In late 2019, the Slovenian Competition Protection Agency (the “Agency”) shocked the local business community by announcing that it has temporarily seized the Croatian conglomerate Agrokor’s shares in Slovenia’s largest retailer Mercator d.d., worth an estimated EUR 140 million, for the purpose of securing the enforcement of a previously-imposed fine. The fine of EUR 53.9 was imposed on Agrokor (not Fortenova Group, which is a separate corporate entity) in October 2019, since Agrokor failed to obtain a merger clearance for acquisition of a Slovenian producer of drinks Costella in 2016. This incident involves one of highest fines ever imposed by the Agency – which the Agency stated reflected the seriousness of the alleged infringement.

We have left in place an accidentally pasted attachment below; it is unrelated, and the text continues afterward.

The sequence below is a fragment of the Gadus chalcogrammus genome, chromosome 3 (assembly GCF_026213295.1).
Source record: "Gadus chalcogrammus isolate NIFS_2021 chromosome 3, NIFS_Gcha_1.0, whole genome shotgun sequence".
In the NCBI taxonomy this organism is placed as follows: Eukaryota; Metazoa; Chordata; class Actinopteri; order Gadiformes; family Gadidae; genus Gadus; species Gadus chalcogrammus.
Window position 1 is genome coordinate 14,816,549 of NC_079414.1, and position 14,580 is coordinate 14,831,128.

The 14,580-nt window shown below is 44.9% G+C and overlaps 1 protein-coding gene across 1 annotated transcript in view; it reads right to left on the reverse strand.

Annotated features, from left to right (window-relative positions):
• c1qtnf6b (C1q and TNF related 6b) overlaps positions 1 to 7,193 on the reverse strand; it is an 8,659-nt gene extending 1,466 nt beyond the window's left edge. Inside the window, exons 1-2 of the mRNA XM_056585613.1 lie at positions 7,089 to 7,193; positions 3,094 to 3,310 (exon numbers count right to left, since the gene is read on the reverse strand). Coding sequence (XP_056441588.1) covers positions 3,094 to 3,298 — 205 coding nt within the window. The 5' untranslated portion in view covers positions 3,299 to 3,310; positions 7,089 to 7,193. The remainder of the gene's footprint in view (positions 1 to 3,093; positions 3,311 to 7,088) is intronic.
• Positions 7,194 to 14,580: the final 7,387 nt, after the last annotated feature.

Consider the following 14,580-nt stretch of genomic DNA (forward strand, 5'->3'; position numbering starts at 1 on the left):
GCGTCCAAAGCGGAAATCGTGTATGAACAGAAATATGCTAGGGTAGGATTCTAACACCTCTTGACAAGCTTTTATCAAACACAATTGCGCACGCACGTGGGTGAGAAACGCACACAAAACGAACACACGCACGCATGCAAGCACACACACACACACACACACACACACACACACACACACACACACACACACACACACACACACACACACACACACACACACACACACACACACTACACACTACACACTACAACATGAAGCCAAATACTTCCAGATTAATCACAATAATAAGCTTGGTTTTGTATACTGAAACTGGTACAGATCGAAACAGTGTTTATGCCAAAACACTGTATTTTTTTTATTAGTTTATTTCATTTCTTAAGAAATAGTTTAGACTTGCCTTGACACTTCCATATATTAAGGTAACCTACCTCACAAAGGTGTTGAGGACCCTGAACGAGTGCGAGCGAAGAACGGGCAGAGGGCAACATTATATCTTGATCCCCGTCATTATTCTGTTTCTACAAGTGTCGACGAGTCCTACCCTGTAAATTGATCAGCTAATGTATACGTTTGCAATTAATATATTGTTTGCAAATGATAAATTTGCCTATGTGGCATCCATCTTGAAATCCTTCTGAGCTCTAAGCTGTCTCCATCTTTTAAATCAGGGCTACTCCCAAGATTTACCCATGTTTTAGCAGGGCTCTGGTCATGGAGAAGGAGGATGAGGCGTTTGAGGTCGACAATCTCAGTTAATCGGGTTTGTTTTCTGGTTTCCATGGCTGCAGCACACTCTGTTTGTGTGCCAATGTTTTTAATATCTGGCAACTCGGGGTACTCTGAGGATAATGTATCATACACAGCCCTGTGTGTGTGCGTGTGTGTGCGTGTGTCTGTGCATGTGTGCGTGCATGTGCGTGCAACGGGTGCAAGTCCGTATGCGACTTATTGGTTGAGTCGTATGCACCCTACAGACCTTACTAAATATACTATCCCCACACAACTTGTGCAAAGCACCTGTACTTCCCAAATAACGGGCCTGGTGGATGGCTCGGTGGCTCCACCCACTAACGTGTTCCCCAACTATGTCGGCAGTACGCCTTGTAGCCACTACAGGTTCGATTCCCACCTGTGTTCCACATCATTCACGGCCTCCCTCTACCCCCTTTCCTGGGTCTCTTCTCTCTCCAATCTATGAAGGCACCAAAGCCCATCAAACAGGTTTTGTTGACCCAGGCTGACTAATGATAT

Since Agrokor appealed the decision of the Agency and did not (yet) pay the fine, the Agency has, on 16 December 2019, in accordance with Article 201 of the Slovenian Minor Offences Law, effected the share seizure. Although this measure is not commonly used in Slovenia by regulatory bodies, it will most certainly set some directions for future use of such measures, having in mind that this is certainly the most high profile case in which the Agency used the powers made available by the Slovenian Competition Law.
The legal framework gives the Agency the power to temporarily seize any asset of an alleged infringer, against which a fine was imposed, if the Agency believes that the alleged infringer could prevent enforcement. Such a measure can last up to 6 months and an appeal is not suspensive. The Agency can even extend the duration of such an action for another period of 6 months meaning, that the Agency could seize any asset for up to one year. It is likely that Agrokor will appeal such a measure and the competent court will be obliged to adjudicate on the matter within 48 hours as of the appeal.